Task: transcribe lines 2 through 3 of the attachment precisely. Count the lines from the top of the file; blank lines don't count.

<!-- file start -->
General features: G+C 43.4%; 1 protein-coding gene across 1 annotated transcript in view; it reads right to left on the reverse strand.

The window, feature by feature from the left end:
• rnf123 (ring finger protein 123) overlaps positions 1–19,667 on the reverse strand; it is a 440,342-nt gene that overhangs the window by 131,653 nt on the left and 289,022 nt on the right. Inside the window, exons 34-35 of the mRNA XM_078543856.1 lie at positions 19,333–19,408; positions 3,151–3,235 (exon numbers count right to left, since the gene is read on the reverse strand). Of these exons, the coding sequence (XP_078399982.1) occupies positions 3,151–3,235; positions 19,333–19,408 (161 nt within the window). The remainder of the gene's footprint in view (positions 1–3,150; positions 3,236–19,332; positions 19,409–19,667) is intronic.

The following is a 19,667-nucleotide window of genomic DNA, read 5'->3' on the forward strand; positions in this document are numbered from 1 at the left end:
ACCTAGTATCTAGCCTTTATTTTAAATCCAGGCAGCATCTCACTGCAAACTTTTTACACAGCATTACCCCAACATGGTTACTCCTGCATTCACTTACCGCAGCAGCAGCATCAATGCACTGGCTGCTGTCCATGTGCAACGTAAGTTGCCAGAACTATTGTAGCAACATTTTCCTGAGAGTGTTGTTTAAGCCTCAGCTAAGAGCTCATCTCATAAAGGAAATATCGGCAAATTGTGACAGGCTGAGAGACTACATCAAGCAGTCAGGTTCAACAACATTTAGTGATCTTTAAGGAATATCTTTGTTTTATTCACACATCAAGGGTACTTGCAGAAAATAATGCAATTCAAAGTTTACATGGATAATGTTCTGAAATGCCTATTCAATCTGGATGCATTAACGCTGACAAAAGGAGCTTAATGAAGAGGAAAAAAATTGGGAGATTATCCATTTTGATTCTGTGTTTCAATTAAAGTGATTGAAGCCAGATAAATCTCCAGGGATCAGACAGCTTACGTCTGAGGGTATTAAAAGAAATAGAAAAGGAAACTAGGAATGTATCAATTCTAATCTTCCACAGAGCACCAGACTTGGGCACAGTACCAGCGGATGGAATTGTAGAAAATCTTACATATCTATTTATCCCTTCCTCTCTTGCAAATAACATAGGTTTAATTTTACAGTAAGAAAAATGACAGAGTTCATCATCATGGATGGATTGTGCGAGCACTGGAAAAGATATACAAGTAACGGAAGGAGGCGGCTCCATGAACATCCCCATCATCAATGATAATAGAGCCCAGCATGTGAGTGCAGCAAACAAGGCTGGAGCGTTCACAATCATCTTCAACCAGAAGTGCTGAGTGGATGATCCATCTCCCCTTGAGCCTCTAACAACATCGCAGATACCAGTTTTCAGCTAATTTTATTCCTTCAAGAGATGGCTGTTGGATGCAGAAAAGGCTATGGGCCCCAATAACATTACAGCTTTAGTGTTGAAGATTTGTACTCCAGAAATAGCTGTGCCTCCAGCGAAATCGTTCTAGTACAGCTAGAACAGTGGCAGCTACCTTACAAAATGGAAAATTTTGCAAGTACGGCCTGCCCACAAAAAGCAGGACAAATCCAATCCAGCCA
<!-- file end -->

The window, feature by feature from the left end:
• rnf123 (ring finger protein 123) overlaps positions 1–19,667 on the reverse strand; it is a 440,342-nt gene that overhangs the window by 131,653 nt on the left and 289,022 nt on the right. Inside the window, exons 34-35 of the mRNA XM_078543856.1 lie at positions 19,333–19,408; positions 3,151–3,235 (exon numbers count right to left, since the gene is read on the reverse strand). Of these exons, the coding sequence (XP_078399982.1) occupies positions 3,151–3,235; positions 19,333–19,408 (161 nt within the window). The remainder of the gene's footprint in view (positions 1–3,150; positions 3,236–19,332; positions 19,409–19,667) is intronic.